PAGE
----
THE LAST OF MANY GOODBYES
By MICHAEL PERKINS
ON THE SPOCK SIDE OF OUR BRAINS, OF COURSE WE KNOW that there is nothing particularly magical about buildings per se. Stone and steel cannot, after all, generate memory or experience; they merely house the people who do. Still and all, the loss of certain edifices engenders a purely emotional response in us, perhaps because special things can no longer happen there, and the physical proof that any of it happened at all is being rendered, at least physically, into dust. That puts us in the realm of dreams, and that’s where great photographs are born.
When a place that is special to us is about to wink out of existence, everyone who used that place stamps it with their own stories. We went to school here. This is where I proposed to your mother. The bandstand was here, along this wall. So personal a process is this that our farewell photographs of these places can take on as many different flavors as the number of people who walked their halls. And, as a result, it’s often interesting to compare the final snaps of important places as filtered through the disparate experiences of all who come to reflect, and click, in the shadow of the wrecking ball.
I have attended many an opening at theatres, but I always make a point to attend their closings. Not the end of a certain film or engagement, but the final curtain on the theatres themselves. How best to see their final acts? As a quiet, gentle sunsetting, as with the above image of Scottsdale, Arizona’s Camelview theatre, shuttering in deference to a bigger, newer version of itself at the end of 2015? Or, in the colorful confusion of the venue’s final night, with crowds of well-wishers, local dignitaries and well-wishers crowding into the final screening?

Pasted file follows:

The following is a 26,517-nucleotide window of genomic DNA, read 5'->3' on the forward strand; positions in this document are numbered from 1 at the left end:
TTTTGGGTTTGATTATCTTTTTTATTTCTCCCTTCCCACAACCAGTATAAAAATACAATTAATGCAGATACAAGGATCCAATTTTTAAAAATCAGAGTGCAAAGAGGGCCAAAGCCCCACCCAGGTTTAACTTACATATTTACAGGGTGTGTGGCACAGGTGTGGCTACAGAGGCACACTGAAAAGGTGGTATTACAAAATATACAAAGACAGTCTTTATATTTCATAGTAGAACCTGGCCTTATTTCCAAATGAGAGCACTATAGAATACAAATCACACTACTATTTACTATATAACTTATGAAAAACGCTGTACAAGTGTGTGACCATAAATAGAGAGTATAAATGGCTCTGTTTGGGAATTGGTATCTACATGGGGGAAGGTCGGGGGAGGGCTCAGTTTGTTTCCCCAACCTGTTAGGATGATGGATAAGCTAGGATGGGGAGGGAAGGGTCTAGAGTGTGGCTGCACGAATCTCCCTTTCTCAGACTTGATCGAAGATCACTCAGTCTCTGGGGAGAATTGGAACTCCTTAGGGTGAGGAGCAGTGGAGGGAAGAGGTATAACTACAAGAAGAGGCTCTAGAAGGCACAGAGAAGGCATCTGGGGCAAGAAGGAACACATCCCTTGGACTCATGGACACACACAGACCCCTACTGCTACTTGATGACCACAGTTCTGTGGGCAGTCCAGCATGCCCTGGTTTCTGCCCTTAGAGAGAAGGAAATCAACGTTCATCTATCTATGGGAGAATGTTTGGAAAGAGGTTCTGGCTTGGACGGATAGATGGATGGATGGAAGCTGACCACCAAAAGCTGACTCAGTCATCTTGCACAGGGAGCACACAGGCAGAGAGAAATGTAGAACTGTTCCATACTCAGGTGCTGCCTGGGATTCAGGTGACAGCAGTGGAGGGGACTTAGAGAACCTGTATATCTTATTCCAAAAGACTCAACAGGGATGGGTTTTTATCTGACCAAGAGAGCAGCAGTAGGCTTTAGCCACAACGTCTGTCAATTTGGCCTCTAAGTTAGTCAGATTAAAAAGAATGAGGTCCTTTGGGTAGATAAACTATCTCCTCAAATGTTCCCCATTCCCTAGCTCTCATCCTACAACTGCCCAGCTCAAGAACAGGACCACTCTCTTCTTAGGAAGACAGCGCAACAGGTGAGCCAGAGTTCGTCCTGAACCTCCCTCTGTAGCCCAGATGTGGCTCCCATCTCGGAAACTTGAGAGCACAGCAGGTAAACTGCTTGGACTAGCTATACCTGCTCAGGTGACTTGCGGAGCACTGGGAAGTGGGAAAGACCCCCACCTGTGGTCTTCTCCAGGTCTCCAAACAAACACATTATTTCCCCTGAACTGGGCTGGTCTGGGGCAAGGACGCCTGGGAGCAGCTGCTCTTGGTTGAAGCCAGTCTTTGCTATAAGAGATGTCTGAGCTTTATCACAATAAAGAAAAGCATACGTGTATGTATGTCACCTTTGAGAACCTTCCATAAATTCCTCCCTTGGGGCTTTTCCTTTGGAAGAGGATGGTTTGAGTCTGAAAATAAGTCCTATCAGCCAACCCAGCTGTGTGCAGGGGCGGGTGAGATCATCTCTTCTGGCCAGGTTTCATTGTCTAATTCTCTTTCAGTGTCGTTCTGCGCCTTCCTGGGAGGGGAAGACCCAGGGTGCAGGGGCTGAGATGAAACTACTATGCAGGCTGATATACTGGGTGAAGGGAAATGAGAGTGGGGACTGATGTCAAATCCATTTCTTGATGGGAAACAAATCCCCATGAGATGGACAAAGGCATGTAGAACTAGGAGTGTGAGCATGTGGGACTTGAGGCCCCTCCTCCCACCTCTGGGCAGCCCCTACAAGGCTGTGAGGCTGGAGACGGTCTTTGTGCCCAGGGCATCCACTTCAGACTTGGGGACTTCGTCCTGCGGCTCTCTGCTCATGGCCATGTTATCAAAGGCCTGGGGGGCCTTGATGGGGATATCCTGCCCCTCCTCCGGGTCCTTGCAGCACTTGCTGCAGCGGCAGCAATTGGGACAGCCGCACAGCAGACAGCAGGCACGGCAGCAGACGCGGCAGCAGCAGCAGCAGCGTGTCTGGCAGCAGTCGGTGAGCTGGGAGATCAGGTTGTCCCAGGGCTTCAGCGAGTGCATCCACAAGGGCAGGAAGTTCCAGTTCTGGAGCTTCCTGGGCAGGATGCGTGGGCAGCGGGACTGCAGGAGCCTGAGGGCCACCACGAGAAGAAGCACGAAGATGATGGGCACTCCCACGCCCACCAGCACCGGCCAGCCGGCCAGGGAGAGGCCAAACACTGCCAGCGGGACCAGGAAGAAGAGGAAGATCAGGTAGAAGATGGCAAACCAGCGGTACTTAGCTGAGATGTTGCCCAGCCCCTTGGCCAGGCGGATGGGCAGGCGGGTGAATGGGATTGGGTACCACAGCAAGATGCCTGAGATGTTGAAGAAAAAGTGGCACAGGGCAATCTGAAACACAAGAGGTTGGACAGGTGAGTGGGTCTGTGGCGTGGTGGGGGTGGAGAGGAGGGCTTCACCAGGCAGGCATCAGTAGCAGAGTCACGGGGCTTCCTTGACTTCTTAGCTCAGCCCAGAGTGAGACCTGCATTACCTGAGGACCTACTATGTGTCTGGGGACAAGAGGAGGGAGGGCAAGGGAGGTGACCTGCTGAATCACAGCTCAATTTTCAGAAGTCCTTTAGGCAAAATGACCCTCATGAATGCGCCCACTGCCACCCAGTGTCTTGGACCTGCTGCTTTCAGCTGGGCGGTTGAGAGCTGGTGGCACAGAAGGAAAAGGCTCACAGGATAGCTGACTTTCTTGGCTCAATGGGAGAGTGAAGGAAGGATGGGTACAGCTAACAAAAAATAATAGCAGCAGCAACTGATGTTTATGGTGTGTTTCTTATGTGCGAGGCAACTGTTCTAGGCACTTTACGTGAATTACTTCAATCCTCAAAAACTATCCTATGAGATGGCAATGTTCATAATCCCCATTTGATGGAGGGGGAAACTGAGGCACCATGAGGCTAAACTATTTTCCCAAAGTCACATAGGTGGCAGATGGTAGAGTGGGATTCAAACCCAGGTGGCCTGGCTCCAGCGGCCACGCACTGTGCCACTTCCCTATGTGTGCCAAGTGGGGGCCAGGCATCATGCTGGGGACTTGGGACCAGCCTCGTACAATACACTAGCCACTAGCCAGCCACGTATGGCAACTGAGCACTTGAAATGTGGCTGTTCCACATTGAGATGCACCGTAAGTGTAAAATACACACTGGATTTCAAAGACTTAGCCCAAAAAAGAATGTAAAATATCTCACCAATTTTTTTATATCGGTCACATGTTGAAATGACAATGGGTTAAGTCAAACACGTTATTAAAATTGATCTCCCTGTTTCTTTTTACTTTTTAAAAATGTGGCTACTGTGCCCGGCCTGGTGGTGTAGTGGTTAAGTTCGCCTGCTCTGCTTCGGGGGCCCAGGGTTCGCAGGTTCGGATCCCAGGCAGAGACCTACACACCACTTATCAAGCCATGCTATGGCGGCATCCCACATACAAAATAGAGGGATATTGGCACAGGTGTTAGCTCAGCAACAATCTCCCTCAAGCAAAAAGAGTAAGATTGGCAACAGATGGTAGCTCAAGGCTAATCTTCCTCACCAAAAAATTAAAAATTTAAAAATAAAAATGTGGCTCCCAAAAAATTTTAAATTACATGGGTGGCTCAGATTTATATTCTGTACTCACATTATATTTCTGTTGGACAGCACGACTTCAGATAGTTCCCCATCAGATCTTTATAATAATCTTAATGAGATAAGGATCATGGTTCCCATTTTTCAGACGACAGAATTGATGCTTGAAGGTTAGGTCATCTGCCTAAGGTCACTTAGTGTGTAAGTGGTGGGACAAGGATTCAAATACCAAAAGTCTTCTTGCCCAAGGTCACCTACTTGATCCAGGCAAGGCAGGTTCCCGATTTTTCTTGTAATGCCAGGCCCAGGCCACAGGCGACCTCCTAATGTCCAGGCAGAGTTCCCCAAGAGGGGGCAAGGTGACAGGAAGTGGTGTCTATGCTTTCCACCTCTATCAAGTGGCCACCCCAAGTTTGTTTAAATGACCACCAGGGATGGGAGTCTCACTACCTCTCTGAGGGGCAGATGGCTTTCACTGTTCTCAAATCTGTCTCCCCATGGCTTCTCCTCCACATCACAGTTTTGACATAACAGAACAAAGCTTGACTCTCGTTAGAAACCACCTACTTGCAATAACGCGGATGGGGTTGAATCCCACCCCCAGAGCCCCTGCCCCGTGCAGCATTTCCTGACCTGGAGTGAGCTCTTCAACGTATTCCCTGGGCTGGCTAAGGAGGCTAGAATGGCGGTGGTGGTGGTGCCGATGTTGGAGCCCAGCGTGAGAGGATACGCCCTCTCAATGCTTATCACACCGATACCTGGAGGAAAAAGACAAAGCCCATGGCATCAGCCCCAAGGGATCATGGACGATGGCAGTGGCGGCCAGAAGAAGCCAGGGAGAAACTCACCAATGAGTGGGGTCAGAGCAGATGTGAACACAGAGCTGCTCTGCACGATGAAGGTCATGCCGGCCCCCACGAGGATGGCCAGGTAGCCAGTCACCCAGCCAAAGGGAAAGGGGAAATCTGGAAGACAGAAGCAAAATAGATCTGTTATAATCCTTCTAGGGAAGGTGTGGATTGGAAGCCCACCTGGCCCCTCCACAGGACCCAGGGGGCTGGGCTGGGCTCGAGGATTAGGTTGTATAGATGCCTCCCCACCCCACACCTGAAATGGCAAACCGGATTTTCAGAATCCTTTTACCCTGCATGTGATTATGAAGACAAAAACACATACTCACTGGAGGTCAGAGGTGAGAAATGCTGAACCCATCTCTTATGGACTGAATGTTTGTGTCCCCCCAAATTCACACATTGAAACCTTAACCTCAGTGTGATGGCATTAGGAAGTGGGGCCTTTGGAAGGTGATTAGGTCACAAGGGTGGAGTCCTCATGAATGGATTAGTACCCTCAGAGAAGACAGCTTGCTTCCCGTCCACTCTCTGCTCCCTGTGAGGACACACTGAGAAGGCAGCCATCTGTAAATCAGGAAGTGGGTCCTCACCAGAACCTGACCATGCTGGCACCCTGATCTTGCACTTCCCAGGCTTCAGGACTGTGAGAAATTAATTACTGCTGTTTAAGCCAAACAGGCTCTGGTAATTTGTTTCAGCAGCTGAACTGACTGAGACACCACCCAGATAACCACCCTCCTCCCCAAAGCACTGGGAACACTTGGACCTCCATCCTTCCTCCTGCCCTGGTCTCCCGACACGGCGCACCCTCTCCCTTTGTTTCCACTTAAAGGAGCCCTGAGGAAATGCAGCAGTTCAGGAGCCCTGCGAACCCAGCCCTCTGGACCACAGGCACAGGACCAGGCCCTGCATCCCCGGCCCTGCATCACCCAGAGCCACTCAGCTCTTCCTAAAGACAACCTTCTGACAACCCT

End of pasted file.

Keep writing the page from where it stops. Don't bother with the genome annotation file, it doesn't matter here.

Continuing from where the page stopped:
Each view projects my own feelings onto the resulting images, whether it be a golden dusk or a frenetic, neon-drenched, tomorrow-we-die send-off, complete with champagne and cheers. The introspective daytime shot has no teeming crowds or fanfare. The night, with its ghostly guest blurs (a result of the longer exposure) features people who are as fleeting as the theatre’s own finite run. Both are real, and neither is real. But they are both mine.
Buildings vanish. Styles change. Neighborhoods evolve. And photographic goodbyes to all these processes are never as simple as a one-size-fits-all souvenir snap. People, and memories, are too customized for that. As with movies themselves, there is always more than one way to get to the final fadeout.